Colonel Dax, the commanding officer of those soldiers, attempts to defend them against a charge of cowardice in the court-martial.
It shows that some generals are undeniably and profoundly selfish.

v
VRMurphy
Apr 22, 2015

This will sound contradictory, but this is a good film with some dreadful acting performances. Kubrick shows early brilliance in detail - the lighting, photography, all the set ups. The history is reasonably accurate, given that it's presented as fiction based on a true story. Some of the main players, particularly Adolph Menjou, are terrific. Some of the others, however, are very one-dimensional and give the impression of being asked unexpectely to improvise. Kirk Douglas is ... Kirk Douglas. Well worth watching to round out your Kubrick experience, otherwise maybe not so much.

Chaos1214 Dec 15, 2014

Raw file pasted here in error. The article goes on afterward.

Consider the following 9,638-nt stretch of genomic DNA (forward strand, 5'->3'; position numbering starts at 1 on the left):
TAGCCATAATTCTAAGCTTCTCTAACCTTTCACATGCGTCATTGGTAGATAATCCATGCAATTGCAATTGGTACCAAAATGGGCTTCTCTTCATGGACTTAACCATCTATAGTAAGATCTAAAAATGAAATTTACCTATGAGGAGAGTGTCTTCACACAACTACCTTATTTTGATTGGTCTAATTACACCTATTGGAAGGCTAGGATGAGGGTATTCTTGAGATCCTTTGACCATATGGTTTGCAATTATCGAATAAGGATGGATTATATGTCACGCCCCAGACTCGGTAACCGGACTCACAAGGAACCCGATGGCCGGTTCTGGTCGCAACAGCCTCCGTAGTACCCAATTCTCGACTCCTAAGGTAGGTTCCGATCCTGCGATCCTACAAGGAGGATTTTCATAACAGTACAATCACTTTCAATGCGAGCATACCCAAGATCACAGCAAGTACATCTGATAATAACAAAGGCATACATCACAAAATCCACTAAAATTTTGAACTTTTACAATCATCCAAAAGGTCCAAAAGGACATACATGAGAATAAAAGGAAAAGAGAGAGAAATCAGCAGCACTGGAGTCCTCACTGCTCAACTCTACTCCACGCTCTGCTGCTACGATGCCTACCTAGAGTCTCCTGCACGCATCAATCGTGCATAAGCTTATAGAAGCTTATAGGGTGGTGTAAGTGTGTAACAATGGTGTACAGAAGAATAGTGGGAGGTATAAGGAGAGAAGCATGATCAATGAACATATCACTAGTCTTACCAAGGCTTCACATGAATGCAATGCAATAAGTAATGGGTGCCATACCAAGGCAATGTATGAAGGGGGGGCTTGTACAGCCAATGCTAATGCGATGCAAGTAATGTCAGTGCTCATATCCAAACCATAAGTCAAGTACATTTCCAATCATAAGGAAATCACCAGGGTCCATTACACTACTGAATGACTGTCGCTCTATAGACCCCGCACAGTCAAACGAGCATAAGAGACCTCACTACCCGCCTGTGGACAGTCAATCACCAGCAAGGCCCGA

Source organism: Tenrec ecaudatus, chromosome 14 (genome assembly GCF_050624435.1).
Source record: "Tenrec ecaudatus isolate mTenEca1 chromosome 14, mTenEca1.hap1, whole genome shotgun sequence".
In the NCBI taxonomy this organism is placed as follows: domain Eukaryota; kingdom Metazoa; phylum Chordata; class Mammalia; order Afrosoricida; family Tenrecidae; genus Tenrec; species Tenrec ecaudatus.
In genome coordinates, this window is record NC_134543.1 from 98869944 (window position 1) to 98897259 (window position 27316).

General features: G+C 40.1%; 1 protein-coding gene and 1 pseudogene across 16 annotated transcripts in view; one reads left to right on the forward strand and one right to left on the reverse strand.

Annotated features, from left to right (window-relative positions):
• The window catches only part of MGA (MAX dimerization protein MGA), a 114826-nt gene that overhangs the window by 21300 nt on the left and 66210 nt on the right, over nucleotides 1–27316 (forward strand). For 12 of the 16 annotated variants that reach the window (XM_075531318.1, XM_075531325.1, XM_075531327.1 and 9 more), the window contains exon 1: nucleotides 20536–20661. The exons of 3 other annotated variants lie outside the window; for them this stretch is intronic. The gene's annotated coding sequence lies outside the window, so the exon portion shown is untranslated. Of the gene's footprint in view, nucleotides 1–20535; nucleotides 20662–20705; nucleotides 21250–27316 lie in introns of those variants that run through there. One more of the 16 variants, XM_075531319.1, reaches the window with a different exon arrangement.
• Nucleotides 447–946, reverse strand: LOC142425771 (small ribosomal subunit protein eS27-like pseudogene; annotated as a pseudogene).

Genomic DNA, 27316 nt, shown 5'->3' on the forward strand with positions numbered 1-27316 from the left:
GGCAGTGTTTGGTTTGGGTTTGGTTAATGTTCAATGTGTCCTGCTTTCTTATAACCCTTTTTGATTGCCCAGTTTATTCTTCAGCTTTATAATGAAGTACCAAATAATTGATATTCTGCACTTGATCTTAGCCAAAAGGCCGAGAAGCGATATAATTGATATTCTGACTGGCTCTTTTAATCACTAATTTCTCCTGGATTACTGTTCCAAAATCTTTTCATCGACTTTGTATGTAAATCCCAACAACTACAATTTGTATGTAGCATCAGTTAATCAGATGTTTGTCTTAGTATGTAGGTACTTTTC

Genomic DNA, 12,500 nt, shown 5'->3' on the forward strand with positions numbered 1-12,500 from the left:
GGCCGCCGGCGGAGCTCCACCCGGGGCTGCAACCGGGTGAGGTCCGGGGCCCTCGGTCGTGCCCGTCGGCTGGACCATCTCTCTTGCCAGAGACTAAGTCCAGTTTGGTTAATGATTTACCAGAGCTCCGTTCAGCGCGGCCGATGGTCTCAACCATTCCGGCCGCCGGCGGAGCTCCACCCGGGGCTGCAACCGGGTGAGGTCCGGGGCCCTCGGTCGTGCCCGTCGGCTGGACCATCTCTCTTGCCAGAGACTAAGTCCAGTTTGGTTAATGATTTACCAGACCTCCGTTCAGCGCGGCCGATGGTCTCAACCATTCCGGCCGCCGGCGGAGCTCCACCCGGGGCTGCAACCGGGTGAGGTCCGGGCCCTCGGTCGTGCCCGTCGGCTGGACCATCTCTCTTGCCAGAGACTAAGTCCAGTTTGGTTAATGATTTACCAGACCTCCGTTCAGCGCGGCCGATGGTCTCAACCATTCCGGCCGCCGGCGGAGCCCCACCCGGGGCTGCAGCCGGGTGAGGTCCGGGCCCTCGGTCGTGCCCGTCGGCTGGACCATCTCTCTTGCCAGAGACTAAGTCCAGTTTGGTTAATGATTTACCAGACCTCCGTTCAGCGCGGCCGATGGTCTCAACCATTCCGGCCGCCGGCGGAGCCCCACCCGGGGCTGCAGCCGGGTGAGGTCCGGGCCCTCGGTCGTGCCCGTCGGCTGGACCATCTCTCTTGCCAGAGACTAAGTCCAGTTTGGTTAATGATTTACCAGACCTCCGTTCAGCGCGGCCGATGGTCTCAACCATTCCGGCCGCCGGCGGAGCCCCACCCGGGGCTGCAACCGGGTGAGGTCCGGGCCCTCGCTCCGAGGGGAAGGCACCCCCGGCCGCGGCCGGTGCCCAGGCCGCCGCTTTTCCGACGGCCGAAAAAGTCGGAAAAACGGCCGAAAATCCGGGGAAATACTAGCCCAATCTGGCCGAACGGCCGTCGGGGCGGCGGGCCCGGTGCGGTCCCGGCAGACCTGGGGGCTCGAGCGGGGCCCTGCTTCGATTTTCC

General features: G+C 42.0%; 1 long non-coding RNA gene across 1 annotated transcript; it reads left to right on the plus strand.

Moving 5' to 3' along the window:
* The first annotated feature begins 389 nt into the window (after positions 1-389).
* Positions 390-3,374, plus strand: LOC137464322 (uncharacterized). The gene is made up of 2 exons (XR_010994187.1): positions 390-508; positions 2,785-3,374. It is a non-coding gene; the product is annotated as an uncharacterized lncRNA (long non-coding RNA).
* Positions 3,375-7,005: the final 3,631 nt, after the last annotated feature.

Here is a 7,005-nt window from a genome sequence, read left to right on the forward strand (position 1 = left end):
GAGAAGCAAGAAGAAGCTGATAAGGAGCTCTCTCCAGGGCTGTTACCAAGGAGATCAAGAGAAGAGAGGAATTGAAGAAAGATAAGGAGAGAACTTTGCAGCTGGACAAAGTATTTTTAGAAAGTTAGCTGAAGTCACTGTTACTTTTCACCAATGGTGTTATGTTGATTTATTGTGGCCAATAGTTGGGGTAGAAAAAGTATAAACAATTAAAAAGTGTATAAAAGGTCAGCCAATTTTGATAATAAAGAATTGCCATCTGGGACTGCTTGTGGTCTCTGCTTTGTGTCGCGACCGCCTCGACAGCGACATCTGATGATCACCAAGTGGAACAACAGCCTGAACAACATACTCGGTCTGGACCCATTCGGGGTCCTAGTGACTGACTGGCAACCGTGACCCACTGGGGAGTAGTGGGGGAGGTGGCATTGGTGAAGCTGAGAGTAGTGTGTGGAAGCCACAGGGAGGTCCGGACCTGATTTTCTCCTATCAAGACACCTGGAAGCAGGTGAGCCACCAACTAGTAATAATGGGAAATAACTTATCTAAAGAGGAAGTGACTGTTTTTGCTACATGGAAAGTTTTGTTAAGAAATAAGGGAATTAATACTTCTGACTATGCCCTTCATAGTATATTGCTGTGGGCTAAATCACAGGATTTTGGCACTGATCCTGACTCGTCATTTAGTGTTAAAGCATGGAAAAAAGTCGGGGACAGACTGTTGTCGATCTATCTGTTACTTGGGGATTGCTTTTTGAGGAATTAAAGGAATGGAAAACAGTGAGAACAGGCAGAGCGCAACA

"You know what Thomas Paine said about patriotism... It's the last refuge of a scoundrel." :|

aaa5756 Jul 12, 2014

One of the best films I have seen in this year. It was entertaining and interesting. Great performances a must see for all. Truly a really great movie worth the long library wait or the price to rent from a Red Box. Well worth the price of admission to any theater.

a
AQUILEA777
Jul 01, 2014

Corrupt egotism in military command, where others' lives count for little in the quest for victory and promotion. French Army, 1916, but fits all wars. Tight, rapid script -- strong performances. Swift, compelling pace, unlike later Kubricks. Gritty, convincing B&W scenes of trenches and surge across No Man's Land. One of the very best films of its type.

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aaa5756 Jul 12, 2014

“One person can make a difference and every person should try.” –John F Kennedy

aaa5756 Jul 12, 2014

“Those who would trade liberty for security deserve neither.”-Ben Franklin

m
Monolith
Feb 16, 2014

Title taken from Thomas Gray's 'Elegy written in a country churchyard': "The paths of glory lead but to the grave".